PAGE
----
The most outrageous flicker is a parody of the James Bond opening, in which, seen in profile through an iris, 007 shoots at the camera. This time the mad killer of the Friday the 13th sagas, the indestructible Jason, strides across the screen, brandishing his machete. What would Ian Fleming think?
Then there’s the gravedigger who frowns at Jason’s empty grave. “Why did they have to go dig up Jason?” he wonders. Then, looking at the camera, he says, “Some folks have a strange idea of entertainment.”
Well, yes. Considering that this utterly worthless series of films is clocking in with its sixth installment, and more promised by the he’s-not-quite-dead-yet ending, we can assume that a significant portion of the moviegoing audience does indeed have a strange idea of entertainment. At least writer-director Tom McLoughlin tips his hat to the inexplicable appeal of the series.
McLoughlin displays a trifle more wit than the previous interpreters of the formula, which isn’t saying much. Halfway through, even the occasional throwaway gags disappear, as Jason goes on his bloody quest to puree as many campers as he can.
As you will recall from the previous installments, ol’ Jason Voorhees, who favors a hockey mask over his decomposed puss, has been killed off a bunch of times. Jason’s dead again at the opening of Part VI, but a stupid teenager (though that’s a redundancy in these films) digs up his grave. There’s Jason, his face crawling with maggots, incontestably dead.
This kid may have seen a Dracula movie, because he grabs an iron fencepost and rams it through Jason’s chest. However, the kid has obviously never seen a Frankenstein movie, or else he’d know that the thunderstorm raging above is going to send a bolt of lightning down to hit the iron post, thus reanimating (and considerably peeving) the already-disagreeable Jason.
After that, Jason does his thing, much in the manner of an aging vaudevillian running through his familiar routines. Except, of course, that Jason’s routine involves spilling buckets of anonymous campers’ blood. Happily enough—for Jason, that is—he happens upon a machete and a hockey mask, in the course of his forest rambles.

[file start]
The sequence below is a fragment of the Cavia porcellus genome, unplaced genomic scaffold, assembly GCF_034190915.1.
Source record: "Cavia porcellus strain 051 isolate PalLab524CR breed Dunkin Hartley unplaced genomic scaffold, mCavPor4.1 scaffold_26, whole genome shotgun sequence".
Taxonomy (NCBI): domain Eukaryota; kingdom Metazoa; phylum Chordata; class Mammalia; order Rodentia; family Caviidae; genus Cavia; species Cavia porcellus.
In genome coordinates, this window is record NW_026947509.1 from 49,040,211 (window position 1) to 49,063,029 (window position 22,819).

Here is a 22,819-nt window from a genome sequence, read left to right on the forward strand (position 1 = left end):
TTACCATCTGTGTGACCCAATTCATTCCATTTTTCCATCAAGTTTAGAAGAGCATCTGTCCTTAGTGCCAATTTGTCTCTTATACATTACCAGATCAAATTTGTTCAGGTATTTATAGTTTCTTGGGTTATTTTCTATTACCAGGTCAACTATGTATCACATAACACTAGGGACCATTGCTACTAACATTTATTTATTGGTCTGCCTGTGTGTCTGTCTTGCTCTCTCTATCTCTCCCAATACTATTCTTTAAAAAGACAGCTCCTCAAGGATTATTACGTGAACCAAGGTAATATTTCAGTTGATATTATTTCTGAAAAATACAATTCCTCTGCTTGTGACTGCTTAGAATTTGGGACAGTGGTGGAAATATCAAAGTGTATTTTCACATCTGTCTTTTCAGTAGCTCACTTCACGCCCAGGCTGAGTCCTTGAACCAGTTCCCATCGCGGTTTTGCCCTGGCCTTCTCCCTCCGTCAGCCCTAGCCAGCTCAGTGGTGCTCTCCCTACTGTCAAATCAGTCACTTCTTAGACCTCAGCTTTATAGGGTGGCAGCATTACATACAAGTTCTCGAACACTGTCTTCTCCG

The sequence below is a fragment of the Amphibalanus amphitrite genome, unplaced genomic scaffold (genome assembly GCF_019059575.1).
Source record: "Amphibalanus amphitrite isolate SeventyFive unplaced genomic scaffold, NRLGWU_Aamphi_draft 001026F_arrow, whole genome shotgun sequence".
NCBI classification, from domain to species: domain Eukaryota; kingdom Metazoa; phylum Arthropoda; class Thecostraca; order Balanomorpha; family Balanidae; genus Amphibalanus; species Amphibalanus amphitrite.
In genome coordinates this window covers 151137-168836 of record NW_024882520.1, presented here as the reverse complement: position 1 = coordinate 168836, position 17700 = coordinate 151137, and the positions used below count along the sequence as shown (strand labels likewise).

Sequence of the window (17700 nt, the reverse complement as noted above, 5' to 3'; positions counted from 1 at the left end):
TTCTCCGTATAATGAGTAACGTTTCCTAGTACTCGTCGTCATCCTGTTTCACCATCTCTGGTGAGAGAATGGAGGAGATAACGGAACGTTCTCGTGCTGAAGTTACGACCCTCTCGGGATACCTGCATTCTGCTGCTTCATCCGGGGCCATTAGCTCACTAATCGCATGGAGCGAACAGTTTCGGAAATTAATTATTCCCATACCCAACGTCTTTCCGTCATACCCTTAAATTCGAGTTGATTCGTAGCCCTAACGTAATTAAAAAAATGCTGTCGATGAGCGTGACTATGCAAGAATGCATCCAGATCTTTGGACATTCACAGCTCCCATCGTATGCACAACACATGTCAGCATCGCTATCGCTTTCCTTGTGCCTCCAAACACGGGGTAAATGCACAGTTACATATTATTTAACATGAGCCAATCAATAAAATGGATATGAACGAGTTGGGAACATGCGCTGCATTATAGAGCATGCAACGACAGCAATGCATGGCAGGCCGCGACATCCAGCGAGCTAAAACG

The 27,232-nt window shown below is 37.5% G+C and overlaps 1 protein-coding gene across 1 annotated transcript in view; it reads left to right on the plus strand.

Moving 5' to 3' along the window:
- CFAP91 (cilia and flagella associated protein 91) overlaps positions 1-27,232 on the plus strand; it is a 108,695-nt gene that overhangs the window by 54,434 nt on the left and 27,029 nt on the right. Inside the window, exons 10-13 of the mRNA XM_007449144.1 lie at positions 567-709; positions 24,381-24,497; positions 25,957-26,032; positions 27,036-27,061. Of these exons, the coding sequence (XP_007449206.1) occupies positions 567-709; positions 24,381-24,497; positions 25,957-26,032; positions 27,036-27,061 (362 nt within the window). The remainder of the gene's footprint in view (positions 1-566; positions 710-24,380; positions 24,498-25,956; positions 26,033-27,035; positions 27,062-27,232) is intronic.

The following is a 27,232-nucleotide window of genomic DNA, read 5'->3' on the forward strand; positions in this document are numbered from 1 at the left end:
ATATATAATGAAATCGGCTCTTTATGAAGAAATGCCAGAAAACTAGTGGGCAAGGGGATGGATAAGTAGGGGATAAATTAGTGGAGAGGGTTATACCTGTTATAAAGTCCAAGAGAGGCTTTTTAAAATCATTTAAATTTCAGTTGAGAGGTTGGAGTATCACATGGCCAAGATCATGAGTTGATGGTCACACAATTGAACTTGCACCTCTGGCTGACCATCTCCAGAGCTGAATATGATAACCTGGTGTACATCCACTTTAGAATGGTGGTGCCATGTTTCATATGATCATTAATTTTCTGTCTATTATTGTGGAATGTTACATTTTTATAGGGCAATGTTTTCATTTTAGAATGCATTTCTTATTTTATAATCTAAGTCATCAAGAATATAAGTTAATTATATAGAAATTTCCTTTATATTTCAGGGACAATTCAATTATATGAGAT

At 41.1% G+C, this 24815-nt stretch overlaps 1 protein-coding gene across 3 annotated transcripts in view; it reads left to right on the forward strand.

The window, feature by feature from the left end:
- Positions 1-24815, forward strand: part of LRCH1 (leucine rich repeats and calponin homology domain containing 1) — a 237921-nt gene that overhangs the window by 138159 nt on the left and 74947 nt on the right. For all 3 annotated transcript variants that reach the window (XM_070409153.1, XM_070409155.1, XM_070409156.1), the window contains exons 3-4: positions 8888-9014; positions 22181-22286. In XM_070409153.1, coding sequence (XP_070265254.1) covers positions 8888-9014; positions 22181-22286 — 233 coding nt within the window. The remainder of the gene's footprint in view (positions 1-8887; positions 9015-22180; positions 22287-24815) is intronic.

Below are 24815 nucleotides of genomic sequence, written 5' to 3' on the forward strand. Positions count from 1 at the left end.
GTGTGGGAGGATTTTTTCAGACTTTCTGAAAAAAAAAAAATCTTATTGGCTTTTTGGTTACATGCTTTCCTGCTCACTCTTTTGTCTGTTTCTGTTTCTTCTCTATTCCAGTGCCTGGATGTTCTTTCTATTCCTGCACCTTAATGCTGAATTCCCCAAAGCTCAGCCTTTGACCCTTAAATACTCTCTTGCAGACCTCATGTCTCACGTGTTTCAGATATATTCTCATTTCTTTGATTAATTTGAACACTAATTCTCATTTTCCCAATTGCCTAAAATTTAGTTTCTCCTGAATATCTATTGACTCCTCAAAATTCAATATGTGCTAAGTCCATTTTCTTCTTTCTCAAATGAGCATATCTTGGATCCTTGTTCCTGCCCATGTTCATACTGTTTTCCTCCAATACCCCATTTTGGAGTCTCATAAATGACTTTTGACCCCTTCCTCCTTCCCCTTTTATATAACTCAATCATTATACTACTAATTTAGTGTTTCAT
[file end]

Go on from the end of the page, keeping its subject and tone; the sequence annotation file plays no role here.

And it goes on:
That’s all, except that one sleeping camper reads Sartre’s No Exit; the hero calls Jason “maggot-head” when he wants to get his attention; and director McLoughlin once played the mutant grizzly bear in John Frankenheimer’s Prophecy—a performance roughly as important as his authorial work here.
First published in the Herald, 1986.
I don’t know how many Friday the 13thmovies I reviewed—just around half, probably. They all stink, and they look horrible (when I reviewed a box set for Amazon.com, I was struck by the way the DVDs looked much better than the movies ever had, just by virtue of being crisped up with a digital dusting). The fact that the early-Eighties horror era is now looked back on as a credible period for the genre (and even seen as the good old days for some) is truly bizarre, because at the time, a horror fan was very aware of living through the worst phase of horror-movie history, the first installments of Halloween and A Nightmare on Elm Street very much excepted.